DET NORSKE VERITAS is an autonomous and independent Foundation with the objective of safeguarding life, property and the environment at sea and ashore. DET NORSKE VERITAS AS is a fully owned subsidiary Society of the Foundation. It undertakes classification and certification of ships, mobile offshore units, fixed offshore structures, facilities and systems for shipping and other industries. The Society also carries out research and development associated with these functions. DET NORSKE VERITAS operates a worldwide network of survey stations and is authorised by more than 120 national administrations to carry out surveys and, in most cases, issue certificates on their behalf. Classification Notes Classification Notes are publications that give practical information on classification of ships and other objects. Examples of design solutions, calculation methods, specifications of test procedures, as well as acceptable repair methods for some components are given as interpretations of the more general rule requirements. A list of Classification Notes is found in the latest edition of the Introduction booklets to the ”Rules for Classification of Ships”, and the ”Rules for Classification of High Speed, Light Craft and Naval Surface Craft”. In “Rules for Classification of Fixed Offshore Installations”, only those Classification Notes that are relevant for this type of structure, have been listed. The list of Classification Notes is also included in the current “Classification Services – Publications” issued by the Society, which is available on request. All publications may be ordered from the Society’s Web site http://exchange.dnv.com. Provisions It is assumed that the execution of the provisions of this Classification Note is entrusted to appropriately qualified and experienced people, for whose use it has been prepared.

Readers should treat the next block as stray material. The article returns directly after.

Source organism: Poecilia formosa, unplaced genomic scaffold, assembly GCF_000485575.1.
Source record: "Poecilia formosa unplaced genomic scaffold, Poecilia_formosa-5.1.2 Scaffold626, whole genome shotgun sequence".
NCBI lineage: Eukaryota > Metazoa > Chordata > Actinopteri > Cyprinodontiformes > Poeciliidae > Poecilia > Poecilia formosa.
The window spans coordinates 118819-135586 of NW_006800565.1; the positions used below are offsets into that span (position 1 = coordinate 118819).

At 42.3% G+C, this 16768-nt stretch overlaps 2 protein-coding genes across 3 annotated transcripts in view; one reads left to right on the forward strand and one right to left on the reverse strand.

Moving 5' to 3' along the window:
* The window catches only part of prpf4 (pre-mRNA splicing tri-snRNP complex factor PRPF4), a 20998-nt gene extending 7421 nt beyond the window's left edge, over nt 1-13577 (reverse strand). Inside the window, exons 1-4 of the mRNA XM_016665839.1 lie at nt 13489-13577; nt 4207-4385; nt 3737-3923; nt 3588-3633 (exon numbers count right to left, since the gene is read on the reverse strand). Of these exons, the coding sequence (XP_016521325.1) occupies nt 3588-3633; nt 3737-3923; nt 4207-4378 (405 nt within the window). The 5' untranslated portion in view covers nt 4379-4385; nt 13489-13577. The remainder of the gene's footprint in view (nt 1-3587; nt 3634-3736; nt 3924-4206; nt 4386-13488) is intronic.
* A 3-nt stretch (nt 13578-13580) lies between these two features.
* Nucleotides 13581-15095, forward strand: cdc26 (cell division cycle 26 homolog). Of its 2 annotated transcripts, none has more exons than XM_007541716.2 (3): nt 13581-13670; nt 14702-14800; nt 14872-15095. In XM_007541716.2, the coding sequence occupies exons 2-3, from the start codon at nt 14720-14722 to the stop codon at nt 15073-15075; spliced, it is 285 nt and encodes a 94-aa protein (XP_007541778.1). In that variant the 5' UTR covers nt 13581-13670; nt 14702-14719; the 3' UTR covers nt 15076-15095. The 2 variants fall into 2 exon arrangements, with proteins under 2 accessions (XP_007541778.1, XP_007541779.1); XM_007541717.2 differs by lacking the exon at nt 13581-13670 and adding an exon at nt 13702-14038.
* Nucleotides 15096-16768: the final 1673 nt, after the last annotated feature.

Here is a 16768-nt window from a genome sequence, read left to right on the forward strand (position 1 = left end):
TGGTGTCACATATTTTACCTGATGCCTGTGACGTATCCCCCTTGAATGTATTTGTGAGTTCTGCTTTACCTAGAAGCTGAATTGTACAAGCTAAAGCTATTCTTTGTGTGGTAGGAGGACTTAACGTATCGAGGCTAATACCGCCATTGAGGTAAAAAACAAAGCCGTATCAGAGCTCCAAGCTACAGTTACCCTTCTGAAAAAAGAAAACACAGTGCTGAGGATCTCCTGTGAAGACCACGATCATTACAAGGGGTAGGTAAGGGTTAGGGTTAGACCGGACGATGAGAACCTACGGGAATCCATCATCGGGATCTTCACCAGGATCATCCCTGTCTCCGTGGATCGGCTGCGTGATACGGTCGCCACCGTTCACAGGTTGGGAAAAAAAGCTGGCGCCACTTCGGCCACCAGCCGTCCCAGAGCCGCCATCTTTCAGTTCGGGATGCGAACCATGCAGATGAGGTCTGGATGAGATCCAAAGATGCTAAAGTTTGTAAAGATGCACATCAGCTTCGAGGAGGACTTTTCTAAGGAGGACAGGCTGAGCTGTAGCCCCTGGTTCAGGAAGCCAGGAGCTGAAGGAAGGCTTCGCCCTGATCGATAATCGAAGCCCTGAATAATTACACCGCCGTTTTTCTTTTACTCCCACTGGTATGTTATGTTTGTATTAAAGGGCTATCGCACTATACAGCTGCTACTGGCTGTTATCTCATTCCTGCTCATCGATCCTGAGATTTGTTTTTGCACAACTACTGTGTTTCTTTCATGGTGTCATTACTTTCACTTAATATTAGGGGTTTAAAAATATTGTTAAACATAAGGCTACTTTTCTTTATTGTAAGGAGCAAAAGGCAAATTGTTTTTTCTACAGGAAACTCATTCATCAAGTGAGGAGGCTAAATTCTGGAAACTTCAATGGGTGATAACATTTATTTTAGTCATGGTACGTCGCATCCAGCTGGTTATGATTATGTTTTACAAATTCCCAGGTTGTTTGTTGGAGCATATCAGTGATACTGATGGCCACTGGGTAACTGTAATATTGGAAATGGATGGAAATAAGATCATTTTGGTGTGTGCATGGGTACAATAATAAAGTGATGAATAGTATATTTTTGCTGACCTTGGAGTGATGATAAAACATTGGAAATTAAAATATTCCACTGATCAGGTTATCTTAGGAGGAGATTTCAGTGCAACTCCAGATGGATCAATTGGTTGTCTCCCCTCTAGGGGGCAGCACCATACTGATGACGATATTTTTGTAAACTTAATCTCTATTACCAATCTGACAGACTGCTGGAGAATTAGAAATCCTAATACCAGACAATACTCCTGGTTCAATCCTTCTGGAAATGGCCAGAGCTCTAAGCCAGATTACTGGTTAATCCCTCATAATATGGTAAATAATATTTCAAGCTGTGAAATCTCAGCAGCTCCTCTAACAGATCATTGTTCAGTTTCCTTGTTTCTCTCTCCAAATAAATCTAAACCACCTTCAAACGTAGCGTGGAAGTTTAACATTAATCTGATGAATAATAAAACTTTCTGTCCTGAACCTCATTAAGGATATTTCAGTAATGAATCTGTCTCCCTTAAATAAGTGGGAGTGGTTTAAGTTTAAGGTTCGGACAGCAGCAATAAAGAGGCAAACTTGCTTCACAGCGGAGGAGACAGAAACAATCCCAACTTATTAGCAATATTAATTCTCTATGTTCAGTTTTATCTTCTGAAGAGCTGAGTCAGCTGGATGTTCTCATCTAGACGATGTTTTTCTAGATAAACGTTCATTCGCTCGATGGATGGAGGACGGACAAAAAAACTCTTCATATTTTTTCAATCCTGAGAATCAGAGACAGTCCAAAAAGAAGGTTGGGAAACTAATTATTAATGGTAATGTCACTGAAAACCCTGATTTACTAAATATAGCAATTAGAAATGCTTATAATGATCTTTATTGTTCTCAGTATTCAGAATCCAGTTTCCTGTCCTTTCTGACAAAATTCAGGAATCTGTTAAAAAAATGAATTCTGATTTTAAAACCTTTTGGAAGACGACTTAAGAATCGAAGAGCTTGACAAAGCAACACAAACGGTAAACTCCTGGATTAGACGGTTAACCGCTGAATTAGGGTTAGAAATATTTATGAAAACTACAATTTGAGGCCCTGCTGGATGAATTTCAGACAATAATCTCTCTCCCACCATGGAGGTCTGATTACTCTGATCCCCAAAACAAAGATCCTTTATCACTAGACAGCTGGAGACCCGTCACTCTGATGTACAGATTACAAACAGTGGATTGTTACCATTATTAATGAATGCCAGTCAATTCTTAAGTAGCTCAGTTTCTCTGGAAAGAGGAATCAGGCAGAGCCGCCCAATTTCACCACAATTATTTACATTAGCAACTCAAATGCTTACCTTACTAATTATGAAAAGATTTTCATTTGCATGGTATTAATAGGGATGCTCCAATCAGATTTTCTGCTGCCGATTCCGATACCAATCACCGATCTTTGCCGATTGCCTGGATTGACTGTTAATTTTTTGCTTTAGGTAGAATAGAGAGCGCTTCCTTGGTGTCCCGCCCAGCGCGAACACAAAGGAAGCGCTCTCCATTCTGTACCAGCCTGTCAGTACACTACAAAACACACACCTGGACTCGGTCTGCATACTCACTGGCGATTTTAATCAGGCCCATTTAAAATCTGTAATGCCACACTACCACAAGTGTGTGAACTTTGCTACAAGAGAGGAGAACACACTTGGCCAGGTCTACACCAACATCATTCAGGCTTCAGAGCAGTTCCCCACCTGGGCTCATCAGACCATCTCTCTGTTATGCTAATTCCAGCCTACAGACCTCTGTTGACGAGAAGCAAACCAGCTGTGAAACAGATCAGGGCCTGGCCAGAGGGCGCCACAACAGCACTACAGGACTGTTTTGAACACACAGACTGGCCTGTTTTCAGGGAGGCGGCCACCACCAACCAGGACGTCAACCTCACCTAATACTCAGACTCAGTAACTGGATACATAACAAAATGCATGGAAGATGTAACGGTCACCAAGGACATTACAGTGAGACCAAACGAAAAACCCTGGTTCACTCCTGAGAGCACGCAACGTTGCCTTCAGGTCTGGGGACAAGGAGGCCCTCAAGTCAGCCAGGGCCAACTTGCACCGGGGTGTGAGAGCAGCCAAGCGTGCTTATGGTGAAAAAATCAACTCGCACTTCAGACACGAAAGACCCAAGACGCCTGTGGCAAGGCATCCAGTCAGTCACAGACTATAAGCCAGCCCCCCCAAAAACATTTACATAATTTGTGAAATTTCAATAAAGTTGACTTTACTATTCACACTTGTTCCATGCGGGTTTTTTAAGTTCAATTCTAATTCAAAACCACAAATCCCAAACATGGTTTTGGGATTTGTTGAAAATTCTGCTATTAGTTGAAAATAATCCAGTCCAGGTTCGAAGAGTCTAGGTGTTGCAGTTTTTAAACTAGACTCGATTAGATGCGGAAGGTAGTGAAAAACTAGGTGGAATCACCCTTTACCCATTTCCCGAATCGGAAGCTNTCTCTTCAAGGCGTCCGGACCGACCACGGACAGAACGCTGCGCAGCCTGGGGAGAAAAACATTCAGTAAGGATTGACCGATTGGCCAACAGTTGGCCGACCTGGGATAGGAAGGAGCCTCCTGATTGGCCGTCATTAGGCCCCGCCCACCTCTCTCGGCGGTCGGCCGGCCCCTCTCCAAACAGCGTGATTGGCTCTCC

© Det Norske Veritas 2003 Data processed and typeset by Det Norske Veritas Printed in Norway
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04/07/2003 3:13 PM  CN41.2.doc